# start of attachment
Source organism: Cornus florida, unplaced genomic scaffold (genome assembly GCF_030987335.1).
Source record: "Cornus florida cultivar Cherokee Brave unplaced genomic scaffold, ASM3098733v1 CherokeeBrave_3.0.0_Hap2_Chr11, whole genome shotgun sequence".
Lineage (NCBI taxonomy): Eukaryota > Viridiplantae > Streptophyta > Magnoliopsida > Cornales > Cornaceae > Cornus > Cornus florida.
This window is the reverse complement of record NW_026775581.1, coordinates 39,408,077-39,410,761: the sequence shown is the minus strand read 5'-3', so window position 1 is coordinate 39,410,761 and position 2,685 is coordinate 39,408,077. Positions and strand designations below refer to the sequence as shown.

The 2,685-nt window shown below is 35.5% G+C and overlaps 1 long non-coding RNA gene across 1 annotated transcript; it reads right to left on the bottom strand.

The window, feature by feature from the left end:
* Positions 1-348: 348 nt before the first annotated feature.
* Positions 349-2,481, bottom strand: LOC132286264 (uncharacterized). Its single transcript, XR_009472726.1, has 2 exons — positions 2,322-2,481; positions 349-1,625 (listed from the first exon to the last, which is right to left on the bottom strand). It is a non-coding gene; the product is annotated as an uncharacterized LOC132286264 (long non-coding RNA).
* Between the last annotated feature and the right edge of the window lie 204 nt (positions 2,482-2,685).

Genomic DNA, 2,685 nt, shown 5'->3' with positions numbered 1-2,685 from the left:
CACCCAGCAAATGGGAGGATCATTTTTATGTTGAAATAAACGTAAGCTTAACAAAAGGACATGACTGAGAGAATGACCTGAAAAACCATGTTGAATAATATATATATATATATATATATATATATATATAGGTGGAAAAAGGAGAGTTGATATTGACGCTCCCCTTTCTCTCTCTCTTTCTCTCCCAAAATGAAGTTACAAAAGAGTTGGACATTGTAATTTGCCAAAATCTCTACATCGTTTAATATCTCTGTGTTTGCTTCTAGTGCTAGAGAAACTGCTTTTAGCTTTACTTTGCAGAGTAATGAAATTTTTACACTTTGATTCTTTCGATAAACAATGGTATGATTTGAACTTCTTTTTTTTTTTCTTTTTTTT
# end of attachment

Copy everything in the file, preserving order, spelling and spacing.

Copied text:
Source organism: Cornus florida, unplaced genomic scaffold (genome assembly GCF_030987335.1).
Source record: "Cornus florida cultivar Cherokee Brave unplaced genomic scaffold, ASM3098733v1 CherokeeBrave_3.0.0_Hap2_Chr11, whole genome shotgun sequence".
Lineage (NCBI taxonomy): Eukaryota > Viridiplantae > Streptophyta > Magnoliopsida > Cornales > Cornaceae > Cornus > Cornus florida.
This window is the reverse complement of record NW_026775581.1, coordinates 39,408,077-39,410,761: the sequence shown is the minus strand read 5'-3', so window position 1 is coordinate 39,410,761 and position 2,685 is coordinate 39,408,077. Positions and strand designations below refer to the sequence as shown.

The 2,685-nt window shown below is 35.5% G+C and overlaps 1 long non-coding RNA gene across 1 annotated transcript; it reads right to left on the bottom strand.

The window, feature by feature from the left end:
* Positions 1-348: 348 nt before the first annotated feature.
* Positions 349-2,481, bottom strand: LOC132286264 (uncharacterized). Its single transcript, XR_009472726.1, has 2 exons — positions 2,322-2,481; positions 349-1,625 (listed from the first exon to the last, which is right to left on the bottom strand). It is a non-coding gene; the product is annotated as an uncharacterized LOC132286264 (long non-coding RNA).
* Between the last annotated feature and the right edge of the window lie 204 nt (positions 2,482-2,685).

Genomic DNA, 2,685 nt, shown 5'->3' with positions numbered 1-2,685 from the left:
CACCCAGCAAATGGGAGGATCATTTTTATGTTGAAATAAACGTAAGCTTAACAAAAGGACATGACTGAGAGAATGACCTGAAAAACCATGTTGAATAATATATATATATATATATATATATATATATATAGGTGGAAAAAGGAGAGTTGATATTGACGCTCCCCTTTCTCTCTCTCTTTCTCTCCCAAAATGAAGTTACAAAAGAGTTGGACATTGTAATTTGCCAAAATCTCTACATCGTTTAATATCTCTGTGTTTGCTTCTAGTGCTAGAGAAACTGCTTTTAGCTTTACTTTGCAGAGTAATGAAATTTTTACACTTTGATTCTTTCGATAAACAATGGTATGATTTGAACTTCTTTTTTTTTTTCTTTTTTTT